Tensor coordinate system help

  • #1

Homework Statement


A tensor and vector have components Tαβγ, and vα respectively in a coordinate system xμ. There is another coordinate system x'μ. Show that Tαβγvβ = Tαβγvβ

Homework Equations


umm not sure...

αvβ = ∂vβ/∂xα - Γγαβvγ

The Attempt at a Solution


Tαβγvβ = (∂xα/∂xi*∂xj/∂xβ*∂xγ/∂xk*Tijk)(∂xβ/∂xa*va)

Tαβγvβ = (∂xα/∂xi*∂xβ/∂xj*∂xγ/∂xk*Tijk)(∂xa/∂xβ*va)

and the two are not equal which they should be. I really don't know where I've went wrong...
 

Answers and Replies

  • #2
Orodruin
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How do you relate Tijk with Tijk and va with va?
 
  • #3
How do you relate Tijk with Tijk and va with va?
A previous part asked to express Tαβγ in terms of Tαβγ and I put my answer as ∂xα/∂xi*∂xβ/∂xj*∂xγ/∂xk*Tijj or by using the metric tensor

however does that also apply to vectors? if not, I don't know how vα relates to vα...

edit: wait is vα related to vα by vα = ∂xβ/∂xα*v'β?
 
Last edited:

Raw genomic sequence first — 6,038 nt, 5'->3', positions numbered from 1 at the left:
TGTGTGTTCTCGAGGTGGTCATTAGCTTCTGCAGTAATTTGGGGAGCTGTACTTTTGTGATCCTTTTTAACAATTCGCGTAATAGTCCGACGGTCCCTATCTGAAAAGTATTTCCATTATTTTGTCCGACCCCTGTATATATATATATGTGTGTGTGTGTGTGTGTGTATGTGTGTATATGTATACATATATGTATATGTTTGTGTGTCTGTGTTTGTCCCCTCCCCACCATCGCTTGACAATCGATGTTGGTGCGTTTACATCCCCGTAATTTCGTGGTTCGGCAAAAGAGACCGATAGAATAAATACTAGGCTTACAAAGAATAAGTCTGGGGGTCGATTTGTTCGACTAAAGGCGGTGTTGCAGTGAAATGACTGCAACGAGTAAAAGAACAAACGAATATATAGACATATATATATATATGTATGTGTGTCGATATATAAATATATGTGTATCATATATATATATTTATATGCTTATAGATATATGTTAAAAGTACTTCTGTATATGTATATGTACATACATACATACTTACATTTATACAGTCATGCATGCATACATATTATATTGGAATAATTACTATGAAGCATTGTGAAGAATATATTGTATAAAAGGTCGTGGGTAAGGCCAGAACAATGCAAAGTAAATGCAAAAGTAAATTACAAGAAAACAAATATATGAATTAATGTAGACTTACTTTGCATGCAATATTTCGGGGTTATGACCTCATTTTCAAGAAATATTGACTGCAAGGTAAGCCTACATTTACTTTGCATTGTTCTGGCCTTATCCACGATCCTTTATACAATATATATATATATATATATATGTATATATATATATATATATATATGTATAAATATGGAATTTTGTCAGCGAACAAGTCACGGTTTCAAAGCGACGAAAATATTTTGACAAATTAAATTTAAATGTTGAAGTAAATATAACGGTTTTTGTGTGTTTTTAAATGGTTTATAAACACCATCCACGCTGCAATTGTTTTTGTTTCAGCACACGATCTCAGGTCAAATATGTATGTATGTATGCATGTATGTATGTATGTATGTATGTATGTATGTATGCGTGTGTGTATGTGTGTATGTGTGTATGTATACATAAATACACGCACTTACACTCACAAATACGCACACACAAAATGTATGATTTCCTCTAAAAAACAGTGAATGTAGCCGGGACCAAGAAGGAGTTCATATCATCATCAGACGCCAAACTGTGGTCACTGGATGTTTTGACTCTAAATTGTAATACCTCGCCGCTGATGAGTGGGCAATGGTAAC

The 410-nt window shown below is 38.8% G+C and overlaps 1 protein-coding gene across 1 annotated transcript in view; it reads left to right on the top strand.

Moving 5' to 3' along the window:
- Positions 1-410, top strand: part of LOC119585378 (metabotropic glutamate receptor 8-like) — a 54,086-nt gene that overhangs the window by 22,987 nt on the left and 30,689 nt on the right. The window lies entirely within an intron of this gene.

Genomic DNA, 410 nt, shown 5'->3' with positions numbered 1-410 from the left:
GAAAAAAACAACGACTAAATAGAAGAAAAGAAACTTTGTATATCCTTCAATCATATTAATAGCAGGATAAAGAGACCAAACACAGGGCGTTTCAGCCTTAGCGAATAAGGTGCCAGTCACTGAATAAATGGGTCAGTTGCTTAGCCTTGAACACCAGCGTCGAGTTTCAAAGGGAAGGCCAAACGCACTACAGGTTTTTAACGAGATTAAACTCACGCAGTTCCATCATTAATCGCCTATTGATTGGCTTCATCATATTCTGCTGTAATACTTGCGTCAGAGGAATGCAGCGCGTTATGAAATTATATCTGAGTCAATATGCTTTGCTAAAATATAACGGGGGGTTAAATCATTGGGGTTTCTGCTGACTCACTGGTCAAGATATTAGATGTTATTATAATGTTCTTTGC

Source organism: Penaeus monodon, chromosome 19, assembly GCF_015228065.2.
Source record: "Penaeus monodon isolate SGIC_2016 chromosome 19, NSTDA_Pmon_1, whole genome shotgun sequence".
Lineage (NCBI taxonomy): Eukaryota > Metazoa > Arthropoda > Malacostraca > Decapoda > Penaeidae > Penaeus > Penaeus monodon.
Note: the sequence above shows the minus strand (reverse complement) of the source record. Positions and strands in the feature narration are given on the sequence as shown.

• #4
Orodruin
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You are confusing the concepts of how a vector transforms under coordinate transformations to how a contravariant tensor relates to a covariant one. A contravariant index can be turned into a covariant one by contraction with the metric. Covariant and contravariant indices transform differently under coordinate transformations.

A vector is a tensor of rank one and its indices therefore follow precisely the same rules as any tensor indices - what distinguishes a vector is that it only has one.
 
  • #5
You are confusing the concepts of how a vector transforms under coordinate transformations to how a contravariant tensor relates to a covariant one. A contravariant index can be turned into a covariant one by contraction with the metric. Covariant and contravariant indices transform differently under coordinate transformations.

A vector is a tensor of rank one and its indices therefore follow precisely the same rules as any tensor indices - what distinguishes a vector is that it only has one.
Okay so if I take it one step at a time: expressing Tαβγ in terms of Tαβγ without taking into account the vector, I use the metric tensor. gαμ(Tμβγ) would then equal gγμ(Tαβμ) = Tαβγ. Is that right?
 
  • #6
Orodruin
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In order to raise a covariant index, you need to contract it with one of the contravariant indices in gij. In the same way, in order to lower a contravariant index, you need to contract it with one of the indices in gij. Remember that you cannot contract covariant indices with each other but must always contract a covariant index with a contravariant one and vice versa.
 

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